Catastrophe in the Dark Room


Well, in the film-changing bag.

I have the Paterson set-up, with adjustable reels, for home developing of film.  My first round of developing was smooth and easy, using 35mm black and white film.  This time, though, was awful.  The Paterson reels are plastic and adjustable, and I like them for the 35mm – but did not like them at all for the 120 film.

The reels are harder to load than I realized for 120, and as soon as I got the film in the bag (without any practicing), I knew I was in for trouble.  I couldn’t do it.  Neither could my husband.  The film was bent, spindled, and mutilated.  As I had already poured out my chemicals, I just went ahead and jammed the film in, figuring the practice in developing wouldn’t hurt, and since things were already a mess, what the hell.

The film here is Ilford HP5+ used with the Holga GCFN 120 camera I got for my birthday last month.  I kind of like what happened, but don’t want this experience to be my usual for 120.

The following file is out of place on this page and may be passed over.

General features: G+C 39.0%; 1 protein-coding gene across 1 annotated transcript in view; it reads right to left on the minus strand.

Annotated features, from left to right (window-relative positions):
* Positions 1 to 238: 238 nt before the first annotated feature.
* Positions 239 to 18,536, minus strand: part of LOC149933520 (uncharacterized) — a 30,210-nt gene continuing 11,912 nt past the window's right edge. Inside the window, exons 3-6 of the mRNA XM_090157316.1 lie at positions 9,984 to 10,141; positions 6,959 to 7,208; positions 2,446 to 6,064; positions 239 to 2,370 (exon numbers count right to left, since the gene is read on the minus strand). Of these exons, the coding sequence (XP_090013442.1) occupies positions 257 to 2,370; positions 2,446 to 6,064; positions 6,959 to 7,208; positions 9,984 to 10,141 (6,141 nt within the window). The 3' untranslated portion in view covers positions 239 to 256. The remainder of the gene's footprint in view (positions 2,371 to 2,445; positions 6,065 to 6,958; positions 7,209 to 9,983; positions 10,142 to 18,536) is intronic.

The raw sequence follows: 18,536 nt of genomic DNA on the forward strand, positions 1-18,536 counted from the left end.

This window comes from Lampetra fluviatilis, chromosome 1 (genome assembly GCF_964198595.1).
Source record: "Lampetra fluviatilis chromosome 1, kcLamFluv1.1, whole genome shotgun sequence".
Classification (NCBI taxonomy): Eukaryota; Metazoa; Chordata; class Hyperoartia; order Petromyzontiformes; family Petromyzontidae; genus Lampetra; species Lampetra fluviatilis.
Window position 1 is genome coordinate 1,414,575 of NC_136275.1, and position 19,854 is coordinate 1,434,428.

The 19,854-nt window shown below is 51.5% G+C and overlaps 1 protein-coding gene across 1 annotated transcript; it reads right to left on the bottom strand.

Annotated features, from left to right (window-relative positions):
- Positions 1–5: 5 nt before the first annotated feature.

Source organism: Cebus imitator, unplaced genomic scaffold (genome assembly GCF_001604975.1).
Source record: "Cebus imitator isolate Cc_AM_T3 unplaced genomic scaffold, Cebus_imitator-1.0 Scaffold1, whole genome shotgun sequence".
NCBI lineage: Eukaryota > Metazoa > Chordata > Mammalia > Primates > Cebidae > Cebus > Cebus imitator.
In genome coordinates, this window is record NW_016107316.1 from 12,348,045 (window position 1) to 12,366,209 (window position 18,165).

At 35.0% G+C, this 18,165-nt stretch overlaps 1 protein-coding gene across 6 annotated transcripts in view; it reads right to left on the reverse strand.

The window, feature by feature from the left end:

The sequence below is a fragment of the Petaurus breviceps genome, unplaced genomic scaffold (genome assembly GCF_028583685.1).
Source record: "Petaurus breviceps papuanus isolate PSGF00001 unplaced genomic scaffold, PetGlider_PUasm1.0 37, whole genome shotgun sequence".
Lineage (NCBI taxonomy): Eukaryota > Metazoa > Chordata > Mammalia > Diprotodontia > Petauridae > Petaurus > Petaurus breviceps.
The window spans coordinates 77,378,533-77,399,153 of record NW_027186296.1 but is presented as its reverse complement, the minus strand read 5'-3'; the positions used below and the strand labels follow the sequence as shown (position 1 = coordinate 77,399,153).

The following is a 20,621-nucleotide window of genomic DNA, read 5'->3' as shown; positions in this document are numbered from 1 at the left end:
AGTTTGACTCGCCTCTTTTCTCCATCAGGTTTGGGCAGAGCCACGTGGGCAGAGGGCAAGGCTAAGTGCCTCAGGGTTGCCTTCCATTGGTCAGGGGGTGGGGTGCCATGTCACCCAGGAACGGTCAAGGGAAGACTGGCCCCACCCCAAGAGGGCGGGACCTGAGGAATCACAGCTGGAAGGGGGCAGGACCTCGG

The funny thing is, there are some pictures in here I actually like, but will need to do some work on to get them where I find them acceptable.  Contrast adjustments, cropping, whatever.  In particular, out of this sea of mistakes, I like the leaves – I’ve never thought about deliberately doing double exposures, but the double exposure of the leaves are pretty cool.  (I also have some Kodak Ektar 100 I double exposed in another camera that I also like.)  So, even though there was catastrophe, Pandora’s box is not all dark.


One thought on “Catastrophe in the Dark Room

  1. […] Altogether, I like my Epson V600. The price is right for me, and because I am just getting into film in a bigger way, I don’t want to spend too much money – film costs add up quite quickly! Other software helps develop an image to your final liking – as you can see below. The first picture is directly from the scanner, and the second one has been manipulated to the nth degree because it was so crappy (an image from my previous post, Catastrophe in the Darkroom. […]

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